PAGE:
‘Significant’ change in public perceptions required to make progress on homelessness
Scotland’s membership organisation for homelessness today called for a ‘national conversation’ to address public perceptions of the causes and realities of homelessness.
Homeless Action Scotland highlighted studies that show that whilst the public are sympathetic to homeless people in the main, they see it a product of individual failure rather than a result of poverty and lack of opportunity.
It said the public often see homelessness and rough sleeping as the same thing rather than the latter being a subset of the former.
The group is calling for an intervention along the same lines as the successful ‘See Me’ campaign that tackled public perceptions to mental health issues.
Homeless Action Scotland, which represents voluntary sector organisations, local authorities and housing associations, said that the progress to tackle homelessness was being potential damaged by outdated views on what puts people at risk of homelessness.
The charity’s chief executive, Gavin Yates, will tell the National Homelessness Conference in Edinburgh today that: “The Scottish Social Attitudes Study in 2006 found that 45% of respondents agreed with the statement: ‘Most homeless people could find somewhere to live if they really tried’. Whilst I think some progress has been made most people still think that homelessness is a result of bad choices rather than the real causes which often include poverty and neglect.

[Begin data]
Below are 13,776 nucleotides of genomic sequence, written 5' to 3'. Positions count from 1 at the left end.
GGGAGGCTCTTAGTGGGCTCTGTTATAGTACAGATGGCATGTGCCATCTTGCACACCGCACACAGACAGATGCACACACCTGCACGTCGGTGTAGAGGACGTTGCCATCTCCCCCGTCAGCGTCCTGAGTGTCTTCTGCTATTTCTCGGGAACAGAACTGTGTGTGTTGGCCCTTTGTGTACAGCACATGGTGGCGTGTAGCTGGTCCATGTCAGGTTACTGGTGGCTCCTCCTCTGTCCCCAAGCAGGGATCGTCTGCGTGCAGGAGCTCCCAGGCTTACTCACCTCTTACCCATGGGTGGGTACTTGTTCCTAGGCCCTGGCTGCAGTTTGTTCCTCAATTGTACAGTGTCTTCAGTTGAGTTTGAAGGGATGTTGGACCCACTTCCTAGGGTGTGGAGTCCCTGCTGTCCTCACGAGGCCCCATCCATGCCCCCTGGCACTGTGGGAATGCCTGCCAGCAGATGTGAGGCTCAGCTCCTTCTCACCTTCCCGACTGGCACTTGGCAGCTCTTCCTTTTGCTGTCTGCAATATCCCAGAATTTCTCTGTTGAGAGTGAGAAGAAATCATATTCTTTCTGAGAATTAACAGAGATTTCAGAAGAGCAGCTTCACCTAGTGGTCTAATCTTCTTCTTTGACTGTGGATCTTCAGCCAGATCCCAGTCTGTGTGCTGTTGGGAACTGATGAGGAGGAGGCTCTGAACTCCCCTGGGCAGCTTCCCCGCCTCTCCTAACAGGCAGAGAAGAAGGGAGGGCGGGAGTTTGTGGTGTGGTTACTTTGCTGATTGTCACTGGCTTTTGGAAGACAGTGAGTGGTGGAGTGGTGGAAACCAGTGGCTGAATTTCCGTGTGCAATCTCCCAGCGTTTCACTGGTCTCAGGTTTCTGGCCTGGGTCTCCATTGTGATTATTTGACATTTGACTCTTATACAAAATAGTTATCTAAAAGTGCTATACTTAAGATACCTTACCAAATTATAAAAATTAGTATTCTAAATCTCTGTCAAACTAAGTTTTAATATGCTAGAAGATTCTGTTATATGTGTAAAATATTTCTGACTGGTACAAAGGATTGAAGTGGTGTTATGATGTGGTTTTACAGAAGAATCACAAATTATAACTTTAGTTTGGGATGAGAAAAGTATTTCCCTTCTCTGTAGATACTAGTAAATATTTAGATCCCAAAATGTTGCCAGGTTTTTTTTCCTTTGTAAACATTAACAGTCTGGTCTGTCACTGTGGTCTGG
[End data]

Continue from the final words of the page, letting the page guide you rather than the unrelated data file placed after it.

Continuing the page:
“The excellent work that Crisis did with the FrameWorks Institute in 2017 and 2018 showed that changing the public’s attitude towards the drivers of homelessness was key to ending it.
“Whilst elements of the body politic believe that homelessness is an inevitability then things won’t change.
“The excellent work being done in Scotland by Government, local councils and voluntary sector agencies is in danger of being undermined by outdated attitudes. This needs to change.
“The See Me campaign in Scotland was instrumental in changing attitudes to mental health and people are now more open about talking about their experiences and fears. We need to get the public to understand that homelessness in all of its forms is not a result of bad choices or most-times bad luck it is a direct consequence of social policy.
“It is clear that to end homelessness we need investment in new homes, a humane benefits system, a health system focused on prevention and an education system geared to success for all. For that to happen the public need to insist on it.
“The Scottish Government’s Ending Homeless Plan is a bold step in the fight to end homelessness and has a significant section on public perceptions. My message is there’s no time like the present to actually kick this campaign off.
“It’s clear that no one group can successfully make the difference needed and what we need is a coalition for change. Let’s start that coalition today.”
Kevin Stewart, minister for local government, housing and planning, said: “I welcome the input of Homeless Action Scotland and all our partners in working towards our collective goal to end homelessness. As part of this, I believe it is imperative we shift the national conversation to address the stigma of homelessness by highlighting the true root causes, such as poverty.
“This will help support a change in public perceptions, away from stigmatising people, and it will ensure we all focus on finding and implementing solutions that really work. Our aim is to help individuals secure a settled home, and make the changes that will stop homelessness from happening in the first place.
“Following the publication of our Ending Homelessness Together Action Plan in November, we have already started developing a strategic approach to changing public perceptions around homelessness. This is one of a comprehensive set of actions we have committed to in partnership with local government and others.”